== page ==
Dr Brian John
COPY OF THE SAS LETTER
To the Cabinet Secretary for Rural Affairs and the Environment in the Scottish Government
Mr Richard Lochhead
17th August 2015
Dear Mr Lochhead
Your announcement that the Scottish Government proposes to ban cultivation of all genetically modified crops, regardless of current or future scientific evidence about the benefits of particular applications, risks constraining Scotland's contribution to research and leaving Scotland without access to agricultural innovations which are making farming more sustainable elsewhere in the world.
As you and others have indicated, this decision is political and not based on any informed scientific assessment of risk. This is of course your prerogative. It is an approach to evidence that surprises and disappoints many scientists and non-scientists alike. Scotland’s scientific leadership dates back to the Enlightenment of the 18th century and continues now with world-class universities and science institutes.
Genetic modification of plants has become a well established method and has a 20-year track record of safe use worldwide, as evidenced by the European Academies Science Advisory Council report, Planting the Future. Scientists are developing new plant breeding techniques that may be classified as GM in the future. Scottish researchers and agricultural challenges, such as potato blight and tree diseases, have informed that scientific development. Will they now be prevented from making further contributions in future?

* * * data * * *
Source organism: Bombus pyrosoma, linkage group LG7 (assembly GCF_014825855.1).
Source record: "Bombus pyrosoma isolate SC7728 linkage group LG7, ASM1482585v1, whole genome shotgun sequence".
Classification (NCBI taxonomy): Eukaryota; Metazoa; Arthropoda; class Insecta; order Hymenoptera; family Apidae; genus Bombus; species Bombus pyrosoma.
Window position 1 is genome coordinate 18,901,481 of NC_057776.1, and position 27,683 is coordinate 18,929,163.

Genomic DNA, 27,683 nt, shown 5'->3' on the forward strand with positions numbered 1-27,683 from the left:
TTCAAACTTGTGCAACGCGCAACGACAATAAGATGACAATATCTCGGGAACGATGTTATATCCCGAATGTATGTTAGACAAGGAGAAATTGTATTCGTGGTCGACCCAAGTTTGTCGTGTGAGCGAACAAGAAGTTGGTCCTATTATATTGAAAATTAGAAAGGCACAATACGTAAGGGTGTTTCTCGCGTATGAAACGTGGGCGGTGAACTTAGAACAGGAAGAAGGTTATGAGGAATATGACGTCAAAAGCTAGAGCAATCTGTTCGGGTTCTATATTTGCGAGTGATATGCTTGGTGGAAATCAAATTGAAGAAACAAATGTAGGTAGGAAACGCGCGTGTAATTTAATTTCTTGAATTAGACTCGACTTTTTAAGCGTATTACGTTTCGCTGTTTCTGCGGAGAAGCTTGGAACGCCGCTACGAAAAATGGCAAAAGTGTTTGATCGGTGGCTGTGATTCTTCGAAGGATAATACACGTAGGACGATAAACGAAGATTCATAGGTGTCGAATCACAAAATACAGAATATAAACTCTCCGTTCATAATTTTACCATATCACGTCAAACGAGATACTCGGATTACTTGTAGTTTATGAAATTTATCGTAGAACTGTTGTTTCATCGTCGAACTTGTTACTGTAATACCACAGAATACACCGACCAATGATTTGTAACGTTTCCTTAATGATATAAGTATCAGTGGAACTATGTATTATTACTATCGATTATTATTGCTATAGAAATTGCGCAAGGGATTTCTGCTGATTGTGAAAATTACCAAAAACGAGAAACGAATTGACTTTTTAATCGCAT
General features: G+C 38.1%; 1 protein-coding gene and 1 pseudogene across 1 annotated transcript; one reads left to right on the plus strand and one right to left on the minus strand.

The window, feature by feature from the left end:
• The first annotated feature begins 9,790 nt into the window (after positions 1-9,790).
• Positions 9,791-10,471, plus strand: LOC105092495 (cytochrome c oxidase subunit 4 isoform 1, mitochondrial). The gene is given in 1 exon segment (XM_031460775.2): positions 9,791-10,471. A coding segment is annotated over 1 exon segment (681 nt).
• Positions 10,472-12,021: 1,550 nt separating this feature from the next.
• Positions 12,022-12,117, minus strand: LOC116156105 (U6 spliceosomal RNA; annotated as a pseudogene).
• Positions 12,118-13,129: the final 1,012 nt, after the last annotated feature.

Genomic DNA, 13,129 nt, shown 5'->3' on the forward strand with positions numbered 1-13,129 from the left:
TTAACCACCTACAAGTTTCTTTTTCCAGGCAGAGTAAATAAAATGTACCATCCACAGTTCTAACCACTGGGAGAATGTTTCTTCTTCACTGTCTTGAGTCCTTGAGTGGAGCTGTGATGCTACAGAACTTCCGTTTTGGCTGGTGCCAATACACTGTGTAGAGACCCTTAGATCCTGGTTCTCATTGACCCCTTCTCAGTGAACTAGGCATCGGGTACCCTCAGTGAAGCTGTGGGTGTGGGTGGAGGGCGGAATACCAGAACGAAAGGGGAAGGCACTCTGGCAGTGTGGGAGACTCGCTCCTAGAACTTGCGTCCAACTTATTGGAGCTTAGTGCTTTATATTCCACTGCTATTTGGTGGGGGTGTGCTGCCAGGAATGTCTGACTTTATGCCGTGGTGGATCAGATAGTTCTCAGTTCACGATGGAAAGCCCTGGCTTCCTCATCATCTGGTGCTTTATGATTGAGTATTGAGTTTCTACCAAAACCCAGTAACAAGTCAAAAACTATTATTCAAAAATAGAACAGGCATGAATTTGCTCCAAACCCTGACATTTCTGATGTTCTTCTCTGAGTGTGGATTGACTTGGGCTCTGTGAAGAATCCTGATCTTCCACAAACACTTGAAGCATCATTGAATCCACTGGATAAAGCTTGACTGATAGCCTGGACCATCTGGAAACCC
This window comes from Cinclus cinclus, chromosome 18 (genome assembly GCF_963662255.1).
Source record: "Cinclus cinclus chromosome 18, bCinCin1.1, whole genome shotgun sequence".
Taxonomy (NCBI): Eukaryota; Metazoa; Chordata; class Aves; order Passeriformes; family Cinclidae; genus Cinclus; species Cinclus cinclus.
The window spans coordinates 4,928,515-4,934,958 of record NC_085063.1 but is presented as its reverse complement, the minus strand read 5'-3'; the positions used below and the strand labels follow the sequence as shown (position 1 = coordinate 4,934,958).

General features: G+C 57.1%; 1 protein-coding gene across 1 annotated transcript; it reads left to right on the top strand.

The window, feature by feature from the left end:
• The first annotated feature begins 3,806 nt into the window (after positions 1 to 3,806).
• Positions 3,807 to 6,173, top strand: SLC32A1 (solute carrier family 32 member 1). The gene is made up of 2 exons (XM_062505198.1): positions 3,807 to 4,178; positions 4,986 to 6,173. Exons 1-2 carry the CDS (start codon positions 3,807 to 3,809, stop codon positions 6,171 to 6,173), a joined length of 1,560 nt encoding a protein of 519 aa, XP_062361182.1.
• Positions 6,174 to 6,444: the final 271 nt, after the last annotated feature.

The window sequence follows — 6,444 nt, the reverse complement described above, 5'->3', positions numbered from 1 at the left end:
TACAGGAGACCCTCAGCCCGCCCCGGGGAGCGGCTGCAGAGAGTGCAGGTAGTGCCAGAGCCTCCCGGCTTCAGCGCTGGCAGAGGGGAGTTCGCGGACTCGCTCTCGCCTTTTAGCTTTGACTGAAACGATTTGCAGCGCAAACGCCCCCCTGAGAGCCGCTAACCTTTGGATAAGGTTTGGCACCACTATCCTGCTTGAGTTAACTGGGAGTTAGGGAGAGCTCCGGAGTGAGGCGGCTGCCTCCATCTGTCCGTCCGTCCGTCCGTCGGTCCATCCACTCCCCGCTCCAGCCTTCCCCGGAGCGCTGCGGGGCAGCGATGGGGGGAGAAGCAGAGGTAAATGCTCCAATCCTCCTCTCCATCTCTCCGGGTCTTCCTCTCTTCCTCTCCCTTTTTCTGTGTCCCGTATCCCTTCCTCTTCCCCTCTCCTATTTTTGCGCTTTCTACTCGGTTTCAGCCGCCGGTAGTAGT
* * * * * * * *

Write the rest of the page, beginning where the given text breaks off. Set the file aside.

Traits currently being investigated that might benefit Scotland's farmers, consumers and environment include potatoes that can reduce fungicide use and omega-3 enriched oilseeds that could provide a more sustainable source of feed for salmon farming. There are many other needs for the development of disease-resistant, pest-resistant and climate resilient crops, where a GM method has a contribution to make.
By banning their use in Scotland, this country would be prevented from benefiting from future innovations in agriculture, fisheries and healthcare and consigned to continued use of the old. We are thus extremely concerned about the potential negative effect on science in Scotland. We ask urgently for a meeting where researchers can discuss these concerns with you and consider ways to protect the freedom and integrity of science, and its use in policies, in Scotland in the future.
Academia Europaea Biochemical Society British Society of Plant Breeders Durham Crop Improvement Centre European Academies Science Advisory Council
Institute of Food Science and Technology John Innes Centre National Farmers Union National Institute of Agricultural Botany, Cambridge National Institutes of Bioscience
Public Research and Regulation Initiative Robert Gordon University Rothamsted Research Royal Society of Edinburgh
Society for Applied Microbiology Society for Experimental Biology School of Biosciences at the University of Kent Science Council Science Team, Eden Project Sense About Science The Roslin Institute The Sainsbury Laboratory, Norwich UK Plant Science Federation University of Bangor University of Dundee University of Edinburgh University of Hertfordshire Wissenschafterkreis Grüne Gentechnik (WGG)